>
> The author argues that ownership of personal data is critical to privacy and goes from there.
>
> cheers-
> Matt
>
> http://www.theregister.co.uk/2012/04/09/breaking_the_internet_no_property_no_privacy/
>
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> ------------------------------
>
> Message: 2
> Date: Fri, 20 Apr 2012 10:37:24 +0100
> From: Michael Rogers<michael at briarproject.org>
> To: Discussion of privacy enhancing technologies<pet at lists.links.org>
> Subject: Re: [PET] cognitive dissonance indeed
> Message-ID:<4F912E54.8040603 at briarproject.org>
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> Hi Matt,
>
> Daniel J. Solove makes a strong argument that viewing privacy as a
> property right fails to capture the kinds of power involved in control
> over personal information (especially when aggregated in databases), as
> opposed to control over possessions:
>
> "The value of one?s Social Security number lies not in its intimacy, not
> in its immediate revelations of selfhood, and not in the fact that the
> individual has authored it or given it special value. Rather, the value
> is in the power of this number over the individual; the ability it
> provides to others to gain power and control over an individual, to
> invade an individual?s private life, to make the individual vulnerable
> to fraud, identity theft, prying, snooping, and the like. Because this
> value is linked to uncertain future uses, it is difficult, if not
> impossible, for an individual to adequately value her information. Since
> the ownership model involves individuals relinquishing full title to the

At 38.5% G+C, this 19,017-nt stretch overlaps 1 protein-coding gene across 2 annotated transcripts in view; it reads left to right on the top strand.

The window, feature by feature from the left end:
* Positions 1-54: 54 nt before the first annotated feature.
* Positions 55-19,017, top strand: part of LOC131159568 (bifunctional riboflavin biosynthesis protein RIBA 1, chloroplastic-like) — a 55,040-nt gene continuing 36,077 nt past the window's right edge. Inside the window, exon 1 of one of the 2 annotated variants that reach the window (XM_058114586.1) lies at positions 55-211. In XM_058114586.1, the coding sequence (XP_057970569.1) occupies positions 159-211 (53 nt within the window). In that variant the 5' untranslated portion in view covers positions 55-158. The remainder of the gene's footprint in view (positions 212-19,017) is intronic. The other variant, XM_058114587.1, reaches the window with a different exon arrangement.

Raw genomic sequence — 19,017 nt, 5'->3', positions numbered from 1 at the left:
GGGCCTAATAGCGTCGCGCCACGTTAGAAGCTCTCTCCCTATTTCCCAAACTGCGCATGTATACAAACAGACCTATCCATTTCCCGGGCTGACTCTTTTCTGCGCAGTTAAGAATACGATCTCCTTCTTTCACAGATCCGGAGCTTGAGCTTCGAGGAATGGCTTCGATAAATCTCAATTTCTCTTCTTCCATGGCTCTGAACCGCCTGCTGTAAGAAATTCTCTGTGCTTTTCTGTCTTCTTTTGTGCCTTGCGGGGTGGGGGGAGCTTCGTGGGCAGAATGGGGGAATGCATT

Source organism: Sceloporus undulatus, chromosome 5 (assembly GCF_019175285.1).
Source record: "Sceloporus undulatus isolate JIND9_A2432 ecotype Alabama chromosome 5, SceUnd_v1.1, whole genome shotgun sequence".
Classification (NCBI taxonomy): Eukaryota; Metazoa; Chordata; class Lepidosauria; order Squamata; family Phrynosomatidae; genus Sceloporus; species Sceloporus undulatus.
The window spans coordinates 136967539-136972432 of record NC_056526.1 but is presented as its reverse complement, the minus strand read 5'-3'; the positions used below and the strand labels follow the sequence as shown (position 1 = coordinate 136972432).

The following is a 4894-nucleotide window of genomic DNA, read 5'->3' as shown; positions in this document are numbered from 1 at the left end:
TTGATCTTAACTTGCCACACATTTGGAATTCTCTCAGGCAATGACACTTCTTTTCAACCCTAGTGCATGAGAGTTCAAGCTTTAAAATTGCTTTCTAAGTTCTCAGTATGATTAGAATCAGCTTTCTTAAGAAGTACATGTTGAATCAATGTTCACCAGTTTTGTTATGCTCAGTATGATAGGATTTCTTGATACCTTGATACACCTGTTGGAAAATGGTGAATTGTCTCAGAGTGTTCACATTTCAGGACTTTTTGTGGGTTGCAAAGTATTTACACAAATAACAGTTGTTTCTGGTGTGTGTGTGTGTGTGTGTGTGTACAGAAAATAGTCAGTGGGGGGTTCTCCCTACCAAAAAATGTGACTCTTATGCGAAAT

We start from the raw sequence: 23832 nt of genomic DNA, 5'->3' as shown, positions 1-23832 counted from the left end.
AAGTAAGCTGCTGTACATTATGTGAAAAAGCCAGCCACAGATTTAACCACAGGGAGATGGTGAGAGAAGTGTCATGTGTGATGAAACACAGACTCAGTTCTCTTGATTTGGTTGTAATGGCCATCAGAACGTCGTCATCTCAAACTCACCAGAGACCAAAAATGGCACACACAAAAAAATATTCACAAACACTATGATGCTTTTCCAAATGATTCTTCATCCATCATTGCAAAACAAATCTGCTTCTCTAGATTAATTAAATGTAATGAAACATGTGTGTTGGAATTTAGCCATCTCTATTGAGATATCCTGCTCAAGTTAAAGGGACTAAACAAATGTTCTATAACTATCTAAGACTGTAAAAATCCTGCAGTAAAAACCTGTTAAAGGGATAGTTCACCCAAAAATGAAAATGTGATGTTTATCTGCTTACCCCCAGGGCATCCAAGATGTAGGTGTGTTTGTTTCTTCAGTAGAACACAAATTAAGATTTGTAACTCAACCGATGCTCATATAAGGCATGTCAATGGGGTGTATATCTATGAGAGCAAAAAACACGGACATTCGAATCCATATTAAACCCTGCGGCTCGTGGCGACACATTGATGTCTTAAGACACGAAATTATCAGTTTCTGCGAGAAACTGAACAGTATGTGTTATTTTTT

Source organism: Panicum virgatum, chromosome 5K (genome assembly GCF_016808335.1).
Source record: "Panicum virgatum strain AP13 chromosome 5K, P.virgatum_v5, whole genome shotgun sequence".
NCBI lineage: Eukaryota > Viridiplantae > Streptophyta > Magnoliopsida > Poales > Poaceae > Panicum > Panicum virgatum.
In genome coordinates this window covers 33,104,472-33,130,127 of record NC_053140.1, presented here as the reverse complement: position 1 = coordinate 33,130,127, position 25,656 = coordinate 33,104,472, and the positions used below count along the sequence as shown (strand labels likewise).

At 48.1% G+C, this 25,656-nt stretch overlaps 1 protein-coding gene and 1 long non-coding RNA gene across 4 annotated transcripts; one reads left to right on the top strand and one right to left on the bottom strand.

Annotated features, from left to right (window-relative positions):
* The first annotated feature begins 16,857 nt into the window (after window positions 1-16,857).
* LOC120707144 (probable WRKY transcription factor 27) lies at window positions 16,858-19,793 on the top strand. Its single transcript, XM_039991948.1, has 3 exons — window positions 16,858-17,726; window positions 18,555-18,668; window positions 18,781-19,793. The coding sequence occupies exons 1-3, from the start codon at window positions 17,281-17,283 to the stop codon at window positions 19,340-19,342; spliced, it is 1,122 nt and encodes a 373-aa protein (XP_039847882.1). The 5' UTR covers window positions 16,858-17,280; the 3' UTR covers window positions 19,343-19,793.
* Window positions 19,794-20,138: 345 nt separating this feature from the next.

> information, they have little idea how such information will be used
> when in the hands of others.
>       Furthermore, the aggregation problem severely complicates the
> valuation process. An individual may give out bits of information in
> different contexts, each transfer appearing innocuous. However, the
> information can be aggregated and could prove to be invasive of the
> private life when combined with other information. It is the totality of
> information about a person and how it is used that poses the greatest
> threat to privacy."
>
> http://papers.ssrn.com/sol3/papers.cfm?abstract_id=248300
>
> Cheers,
> Michael
>
> On 19/04/12 16:53, Wright, Matthew wrote:
>> Interesting article -- we just fought off attempts to censor the
>> Internet in the US.
>>
>> Is the idea of owning one's data and enforcement of that through network
>> protocols good for privacy? We can be sure that such a mechanism, if
>> available, would be used for copyright enforcement. What affects would
>> that have?
>>
>> The author argues that ownership of personal data is critical to privacy
>> and goes from there.
>>
>> cheers-
>> Matt
>>
>> http://www.theregister.co.uk/2012/04/09/breaking_the_internet_no_property_no_privacy/
>>
>>
>

-- 

Gilad L. Rosner
PhD Candidate
Horizon Doctoral Training Centre
School of Computer Science
University of Nottingham

http://uk.linkedin.com/in/glrosner